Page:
Prodi forms Italy's new government, is sworn in as premier

Center-left leader Romano Prodi was sworn in Wednesday as premier of Italy's 61st postwar government, officially ending the conservative and sometimes rocky rule of Silvio Berlusconi.

Five weeks after his narrow election victory, Prodi submitted a Cabinet list to President Giorgio Napolitano that gave some indication of the new government's priorities: fixing Italy's ailing economy and focussing more on Europe.

Italy's new foreign minister is Massimo D'Alema, a former Communist and former premier. Former European Commissioner Emma Bonino was given the EU affairs ministry.

Prodi also named a respected economist to fix the country's finances.

"It's a team that will last the entire legislature," Prodi vowed. "It is very homogeneous and I hope it will get along well," said Prodi. He added he had "great desire for cohesion and unity in the country."

Prodi's decision to make Tommaso Padoa Schioppa the country's new economy minister highlighted what is possibly the new government's biggest challenge: to revive Italy's ailing economy while cutting its debt and deficit to conform with European monetary union rules.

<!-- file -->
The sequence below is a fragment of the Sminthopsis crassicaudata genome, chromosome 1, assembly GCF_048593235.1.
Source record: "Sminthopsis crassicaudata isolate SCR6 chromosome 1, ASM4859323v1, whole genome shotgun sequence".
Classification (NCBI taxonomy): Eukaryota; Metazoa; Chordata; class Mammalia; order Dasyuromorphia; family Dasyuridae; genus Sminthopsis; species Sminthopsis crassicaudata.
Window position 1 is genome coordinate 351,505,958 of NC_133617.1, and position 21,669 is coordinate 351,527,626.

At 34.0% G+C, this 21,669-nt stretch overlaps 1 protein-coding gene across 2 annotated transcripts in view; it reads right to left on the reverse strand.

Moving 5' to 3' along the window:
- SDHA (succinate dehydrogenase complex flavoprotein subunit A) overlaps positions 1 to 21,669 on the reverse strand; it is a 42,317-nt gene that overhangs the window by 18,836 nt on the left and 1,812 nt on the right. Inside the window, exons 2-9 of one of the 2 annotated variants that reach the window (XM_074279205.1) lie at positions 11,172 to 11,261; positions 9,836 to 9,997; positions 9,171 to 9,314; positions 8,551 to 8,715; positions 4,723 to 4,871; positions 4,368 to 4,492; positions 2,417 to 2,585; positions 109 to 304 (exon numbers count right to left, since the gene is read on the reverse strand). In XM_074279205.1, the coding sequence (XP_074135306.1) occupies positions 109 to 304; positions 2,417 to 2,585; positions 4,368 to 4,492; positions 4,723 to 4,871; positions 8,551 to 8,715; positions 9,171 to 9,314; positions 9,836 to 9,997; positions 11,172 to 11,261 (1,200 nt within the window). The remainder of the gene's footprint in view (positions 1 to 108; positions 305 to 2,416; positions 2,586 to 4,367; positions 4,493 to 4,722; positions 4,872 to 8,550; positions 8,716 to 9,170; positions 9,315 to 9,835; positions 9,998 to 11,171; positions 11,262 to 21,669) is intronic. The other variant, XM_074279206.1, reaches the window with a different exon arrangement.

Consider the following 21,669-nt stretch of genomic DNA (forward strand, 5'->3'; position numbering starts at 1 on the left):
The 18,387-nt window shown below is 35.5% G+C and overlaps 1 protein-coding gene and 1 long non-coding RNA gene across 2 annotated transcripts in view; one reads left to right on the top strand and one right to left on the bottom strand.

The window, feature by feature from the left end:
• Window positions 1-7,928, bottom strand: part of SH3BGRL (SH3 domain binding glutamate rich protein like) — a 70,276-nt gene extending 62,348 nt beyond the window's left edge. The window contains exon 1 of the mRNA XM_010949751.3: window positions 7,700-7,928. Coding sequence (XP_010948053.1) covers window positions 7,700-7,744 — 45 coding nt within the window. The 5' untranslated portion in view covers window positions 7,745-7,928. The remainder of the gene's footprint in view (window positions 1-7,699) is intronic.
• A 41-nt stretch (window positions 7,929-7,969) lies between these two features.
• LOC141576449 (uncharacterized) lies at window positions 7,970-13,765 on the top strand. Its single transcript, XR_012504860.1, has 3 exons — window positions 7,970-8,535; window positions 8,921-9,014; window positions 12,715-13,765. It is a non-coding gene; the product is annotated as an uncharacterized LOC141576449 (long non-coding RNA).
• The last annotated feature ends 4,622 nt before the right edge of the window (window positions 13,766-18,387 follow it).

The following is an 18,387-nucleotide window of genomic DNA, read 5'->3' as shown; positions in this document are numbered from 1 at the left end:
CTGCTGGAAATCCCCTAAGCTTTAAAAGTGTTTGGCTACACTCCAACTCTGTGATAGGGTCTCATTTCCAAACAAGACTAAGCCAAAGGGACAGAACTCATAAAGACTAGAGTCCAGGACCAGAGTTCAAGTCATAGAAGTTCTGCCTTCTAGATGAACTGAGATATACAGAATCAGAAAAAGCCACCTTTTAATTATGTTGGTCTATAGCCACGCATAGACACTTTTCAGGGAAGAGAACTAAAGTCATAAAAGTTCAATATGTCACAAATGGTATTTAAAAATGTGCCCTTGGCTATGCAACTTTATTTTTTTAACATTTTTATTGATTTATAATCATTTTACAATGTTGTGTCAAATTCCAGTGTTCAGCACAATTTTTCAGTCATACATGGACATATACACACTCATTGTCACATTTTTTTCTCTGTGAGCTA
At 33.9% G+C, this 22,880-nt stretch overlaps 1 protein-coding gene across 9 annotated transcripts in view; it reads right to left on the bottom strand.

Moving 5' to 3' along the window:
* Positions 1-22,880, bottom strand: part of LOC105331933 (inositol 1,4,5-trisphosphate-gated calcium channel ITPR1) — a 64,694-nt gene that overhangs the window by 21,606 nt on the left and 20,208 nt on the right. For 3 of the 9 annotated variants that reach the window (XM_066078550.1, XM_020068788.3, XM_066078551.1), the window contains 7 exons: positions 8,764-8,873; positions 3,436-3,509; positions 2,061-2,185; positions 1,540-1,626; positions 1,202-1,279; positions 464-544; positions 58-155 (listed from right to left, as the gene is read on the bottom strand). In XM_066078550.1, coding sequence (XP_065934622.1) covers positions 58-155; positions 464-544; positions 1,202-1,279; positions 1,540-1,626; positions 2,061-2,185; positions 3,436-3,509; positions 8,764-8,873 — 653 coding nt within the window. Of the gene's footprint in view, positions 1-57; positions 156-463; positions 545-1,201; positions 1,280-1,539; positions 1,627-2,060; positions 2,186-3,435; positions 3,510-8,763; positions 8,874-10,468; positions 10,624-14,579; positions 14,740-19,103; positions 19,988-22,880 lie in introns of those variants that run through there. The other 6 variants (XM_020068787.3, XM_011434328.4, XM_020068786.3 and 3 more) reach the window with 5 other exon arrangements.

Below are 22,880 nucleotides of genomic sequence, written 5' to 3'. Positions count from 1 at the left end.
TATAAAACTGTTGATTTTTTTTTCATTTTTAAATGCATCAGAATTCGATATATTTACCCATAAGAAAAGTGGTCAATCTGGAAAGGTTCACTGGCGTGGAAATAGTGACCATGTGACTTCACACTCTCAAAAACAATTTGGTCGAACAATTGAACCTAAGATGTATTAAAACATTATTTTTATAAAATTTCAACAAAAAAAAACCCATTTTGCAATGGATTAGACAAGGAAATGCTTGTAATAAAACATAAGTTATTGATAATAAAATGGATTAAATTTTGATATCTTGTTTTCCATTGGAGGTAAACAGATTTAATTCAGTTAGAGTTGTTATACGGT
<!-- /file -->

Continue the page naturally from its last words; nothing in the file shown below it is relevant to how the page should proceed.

"I think we can only speak well of Padoa Schioppa," political analyst Franco Venturini said of the politically independent former member of the European Central Bank's executive board. "He is a technocrat who was inserted to reassure everyone. ... He is a fundamental part of Prodi's government."

The stagnant economy and ballooning budget deficit probably cost Berlusconi the election, although his Forza Italia party remains the country's largest and an opposition force to be reckoned with.

The new Cabinet includes another former premier: longtime Socialist Giuliano Amato as the new interior minister, in charge of civilian police forces and intelligence services.

A close Prodi aide, centrist Arturo Parisi, was appointed to the post of defense minister.

The Cabinet was formed after last-minute meetings with party leaders in Prodi's center-left coalition following days of bickering over key posts, reports AP.


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